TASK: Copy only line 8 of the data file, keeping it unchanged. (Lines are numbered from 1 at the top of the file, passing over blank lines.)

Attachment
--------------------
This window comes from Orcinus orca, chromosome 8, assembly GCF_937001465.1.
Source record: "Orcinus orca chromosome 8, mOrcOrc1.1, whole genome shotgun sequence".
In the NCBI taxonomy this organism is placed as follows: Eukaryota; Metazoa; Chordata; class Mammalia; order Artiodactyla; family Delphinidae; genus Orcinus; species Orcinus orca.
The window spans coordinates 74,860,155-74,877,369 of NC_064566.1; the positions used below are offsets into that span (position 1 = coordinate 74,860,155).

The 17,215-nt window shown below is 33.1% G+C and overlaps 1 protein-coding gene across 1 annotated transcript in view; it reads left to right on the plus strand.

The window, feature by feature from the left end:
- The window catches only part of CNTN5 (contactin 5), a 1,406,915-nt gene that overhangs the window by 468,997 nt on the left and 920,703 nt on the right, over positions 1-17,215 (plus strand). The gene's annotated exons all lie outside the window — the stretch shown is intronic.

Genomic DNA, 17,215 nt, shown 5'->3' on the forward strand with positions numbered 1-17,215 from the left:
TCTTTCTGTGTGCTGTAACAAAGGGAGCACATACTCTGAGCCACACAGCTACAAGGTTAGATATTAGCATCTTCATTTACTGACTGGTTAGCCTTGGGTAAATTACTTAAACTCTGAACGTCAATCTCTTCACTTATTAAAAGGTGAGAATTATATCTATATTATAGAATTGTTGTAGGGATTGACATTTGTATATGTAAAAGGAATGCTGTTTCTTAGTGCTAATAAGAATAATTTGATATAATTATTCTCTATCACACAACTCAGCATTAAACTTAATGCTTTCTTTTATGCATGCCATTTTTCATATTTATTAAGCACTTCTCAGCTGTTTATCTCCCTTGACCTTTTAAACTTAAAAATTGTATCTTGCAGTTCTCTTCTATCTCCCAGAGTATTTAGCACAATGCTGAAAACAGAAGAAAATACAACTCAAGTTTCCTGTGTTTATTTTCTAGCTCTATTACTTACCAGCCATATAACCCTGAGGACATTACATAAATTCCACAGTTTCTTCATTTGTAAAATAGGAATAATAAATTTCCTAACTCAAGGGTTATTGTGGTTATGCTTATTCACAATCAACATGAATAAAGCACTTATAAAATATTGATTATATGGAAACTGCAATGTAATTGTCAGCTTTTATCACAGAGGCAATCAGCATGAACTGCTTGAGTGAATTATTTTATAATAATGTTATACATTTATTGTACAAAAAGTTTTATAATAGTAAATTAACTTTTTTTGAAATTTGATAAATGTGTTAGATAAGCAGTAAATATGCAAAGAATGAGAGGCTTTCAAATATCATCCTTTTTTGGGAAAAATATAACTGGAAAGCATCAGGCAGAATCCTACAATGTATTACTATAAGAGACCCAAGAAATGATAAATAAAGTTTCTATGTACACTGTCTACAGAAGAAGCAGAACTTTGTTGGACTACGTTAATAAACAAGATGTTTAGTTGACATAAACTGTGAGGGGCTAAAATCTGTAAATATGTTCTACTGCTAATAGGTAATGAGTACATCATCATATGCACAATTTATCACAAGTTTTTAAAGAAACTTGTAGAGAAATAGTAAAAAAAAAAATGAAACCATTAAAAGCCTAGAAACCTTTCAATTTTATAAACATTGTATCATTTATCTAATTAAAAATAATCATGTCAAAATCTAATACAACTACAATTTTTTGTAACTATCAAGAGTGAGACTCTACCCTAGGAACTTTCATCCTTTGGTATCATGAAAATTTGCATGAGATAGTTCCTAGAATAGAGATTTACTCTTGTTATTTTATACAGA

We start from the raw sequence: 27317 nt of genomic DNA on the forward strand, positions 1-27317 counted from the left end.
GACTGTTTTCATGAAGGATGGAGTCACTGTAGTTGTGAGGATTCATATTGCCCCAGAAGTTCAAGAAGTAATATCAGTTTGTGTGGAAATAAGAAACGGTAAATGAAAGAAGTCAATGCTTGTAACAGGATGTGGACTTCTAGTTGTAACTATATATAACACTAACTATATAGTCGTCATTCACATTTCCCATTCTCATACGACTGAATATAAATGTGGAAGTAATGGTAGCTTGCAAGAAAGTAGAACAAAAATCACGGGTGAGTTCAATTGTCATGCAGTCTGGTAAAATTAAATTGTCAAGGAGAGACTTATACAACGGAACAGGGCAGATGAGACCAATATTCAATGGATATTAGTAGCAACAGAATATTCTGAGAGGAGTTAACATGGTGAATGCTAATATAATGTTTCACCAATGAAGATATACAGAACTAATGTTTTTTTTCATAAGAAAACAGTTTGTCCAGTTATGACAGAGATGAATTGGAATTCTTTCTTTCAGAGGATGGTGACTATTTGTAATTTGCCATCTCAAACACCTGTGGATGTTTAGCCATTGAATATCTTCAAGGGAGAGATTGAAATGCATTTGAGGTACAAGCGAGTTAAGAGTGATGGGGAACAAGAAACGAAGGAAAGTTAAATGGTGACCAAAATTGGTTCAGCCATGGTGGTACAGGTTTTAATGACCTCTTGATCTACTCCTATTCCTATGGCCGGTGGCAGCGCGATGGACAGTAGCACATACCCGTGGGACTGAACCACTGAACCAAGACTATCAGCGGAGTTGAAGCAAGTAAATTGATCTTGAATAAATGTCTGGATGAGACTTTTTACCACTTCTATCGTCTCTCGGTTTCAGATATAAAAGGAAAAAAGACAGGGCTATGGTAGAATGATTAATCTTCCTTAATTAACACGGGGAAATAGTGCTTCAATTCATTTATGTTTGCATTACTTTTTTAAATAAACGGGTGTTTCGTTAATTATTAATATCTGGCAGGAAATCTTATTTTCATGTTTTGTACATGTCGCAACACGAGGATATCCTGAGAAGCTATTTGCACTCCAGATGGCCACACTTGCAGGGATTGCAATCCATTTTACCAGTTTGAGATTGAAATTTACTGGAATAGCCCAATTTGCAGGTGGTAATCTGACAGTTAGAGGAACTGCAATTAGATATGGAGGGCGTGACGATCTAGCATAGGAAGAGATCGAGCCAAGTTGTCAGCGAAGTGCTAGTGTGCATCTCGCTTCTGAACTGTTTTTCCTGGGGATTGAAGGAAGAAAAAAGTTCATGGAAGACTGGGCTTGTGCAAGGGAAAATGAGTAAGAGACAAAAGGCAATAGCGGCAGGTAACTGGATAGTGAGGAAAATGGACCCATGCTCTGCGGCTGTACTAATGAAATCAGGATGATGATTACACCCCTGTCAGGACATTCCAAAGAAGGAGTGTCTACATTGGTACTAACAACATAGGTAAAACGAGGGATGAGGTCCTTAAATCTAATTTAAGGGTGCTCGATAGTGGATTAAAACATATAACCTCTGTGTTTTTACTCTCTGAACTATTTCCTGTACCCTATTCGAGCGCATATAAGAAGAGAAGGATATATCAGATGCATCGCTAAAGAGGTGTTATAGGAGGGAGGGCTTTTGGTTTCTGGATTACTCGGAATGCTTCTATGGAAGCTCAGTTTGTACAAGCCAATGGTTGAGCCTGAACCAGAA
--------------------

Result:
Genomic DNA, 17,215 nt, shown 5'->3' on the forward strand with positions numbered 1-17,215 from the left: